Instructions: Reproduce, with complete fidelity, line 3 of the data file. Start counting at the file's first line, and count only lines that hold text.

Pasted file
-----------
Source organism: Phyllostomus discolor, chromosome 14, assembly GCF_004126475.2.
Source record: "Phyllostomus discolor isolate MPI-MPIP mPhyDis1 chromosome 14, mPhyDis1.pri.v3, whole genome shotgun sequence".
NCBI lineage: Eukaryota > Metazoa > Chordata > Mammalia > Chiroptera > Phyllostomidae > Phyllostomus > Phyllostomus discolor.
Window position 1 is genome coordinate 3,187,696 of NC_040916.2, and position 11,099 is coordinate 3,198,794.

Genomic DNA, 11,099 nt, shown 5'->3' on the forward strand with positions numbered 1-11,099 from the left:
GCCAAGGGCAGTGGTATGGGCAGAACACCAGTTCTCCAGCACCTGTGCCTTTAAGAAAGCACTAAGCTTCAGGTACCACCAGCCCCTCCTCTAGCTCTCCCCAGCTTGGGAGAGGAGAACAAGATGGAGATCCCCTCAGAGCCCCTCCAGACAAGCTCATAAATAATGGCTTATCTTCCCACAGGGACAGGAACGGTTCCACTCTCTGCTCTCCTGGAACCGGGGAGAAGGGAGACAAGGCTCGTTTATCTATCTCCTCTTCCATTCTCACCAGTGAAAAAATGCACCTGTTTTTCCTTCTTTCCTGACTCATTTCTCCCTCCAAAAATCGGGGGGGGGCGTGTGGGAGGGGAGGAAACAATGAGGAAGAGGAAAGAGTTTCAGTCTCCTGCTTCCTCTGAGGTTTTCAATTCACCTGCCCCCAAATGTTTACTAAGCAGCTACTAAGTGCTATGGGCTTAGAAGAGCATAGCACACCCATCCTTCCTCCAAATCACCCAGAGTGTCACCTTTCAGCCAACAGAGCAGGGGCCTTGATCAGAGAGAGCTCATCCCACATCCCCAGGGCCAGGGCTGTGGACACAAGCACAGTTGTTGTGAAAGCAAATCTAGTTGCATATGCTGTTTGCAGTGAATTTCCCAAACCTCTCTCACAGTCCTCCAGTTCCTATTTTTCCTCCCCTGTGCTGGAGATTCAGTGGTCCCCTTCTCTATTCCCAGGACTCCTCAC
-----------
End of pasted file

NCBI lineage: Eukaryota > Metazoa > Chordata > Mammalia > Chiroptera > Phyllostomidae > Phyllostomus > Phyllostomus discolor.